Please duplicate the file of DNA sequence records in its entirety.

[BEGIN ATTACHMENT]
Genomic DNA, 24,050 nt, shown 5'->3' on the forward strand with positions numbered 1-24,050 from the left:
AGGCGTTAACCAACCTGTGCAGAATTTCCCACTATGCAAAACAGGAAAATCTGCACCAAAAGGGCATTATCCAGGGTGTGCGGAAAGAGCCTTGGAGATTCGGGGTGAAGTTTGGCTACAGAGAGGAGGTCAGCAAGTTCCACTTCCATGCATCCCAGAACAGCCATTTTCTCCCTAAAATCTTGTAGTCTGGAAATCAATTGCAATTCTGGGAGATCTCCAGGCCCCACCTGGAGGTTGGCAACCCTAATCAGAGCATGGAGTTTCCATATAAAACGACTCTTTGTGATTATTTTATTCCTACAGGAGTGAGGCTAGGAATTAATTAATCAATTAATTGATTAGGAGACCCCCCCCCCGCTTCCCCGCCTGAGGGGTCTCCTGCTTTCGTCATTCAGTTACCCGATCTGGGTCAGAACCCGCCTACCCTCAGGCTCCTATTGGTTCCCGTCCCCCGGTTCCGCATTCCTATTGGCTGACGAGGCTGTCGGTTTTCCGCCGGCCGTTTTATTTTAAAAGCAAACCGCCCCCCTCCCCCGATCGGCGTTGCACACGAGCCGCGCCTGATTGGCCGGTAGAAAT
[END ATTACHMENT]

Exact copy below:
Genomic DNA, 24,050 nt, shown 5'->3' on the forward strand with positions numbered 1-24,050 from the left:
AGGCGTTAACCAACCTGTGCAGAATTTCCCACTATGCAAAACAGGAAAATCTGCACCAAAAGGGCATTATCCAGGGTGTGCGGAAAGAGCCTTGGAGATTCGGGGTGAAGTTTGGCTACAGAGAGGAGGTCAGCAAGTTCCACTTCCATGCATCCCAGAACAGCCATTTTCTCCCTAAAATCTTGTAGTCTGGAAATCAATTGCAATTCTGGGAGATCTCCAGGCCCCACCTGGAGGTTGGCAACCCTAATCAGAGCATGGAGTTTCCATATAAAACGACTCTTTGTGATTATTTTATTCCTACAGGAGTGAGGCTAGGAATTAATTAATCAATTAATTGATTAGGAGACCCCCCCCCCGCTTCCCCGCCTGAGGGGTCTCCTGCTTTCGTCATTCAGTTACCCGATCTGGGTCAGAACCCGCCTACCCTCAGGCTCCTATTGGTTCCCGTCCCCCGGTTCCGCATTCCTATTGGCTGACGAGGCTGTCGGTTTTCCGCCGGCCGTTTTATTTTAAAAGCAAACCGCCCCCCTCCCCCGATCGGCGTTGCACACGAGCCGCGCCTGATTGGCCGGTAGAAAT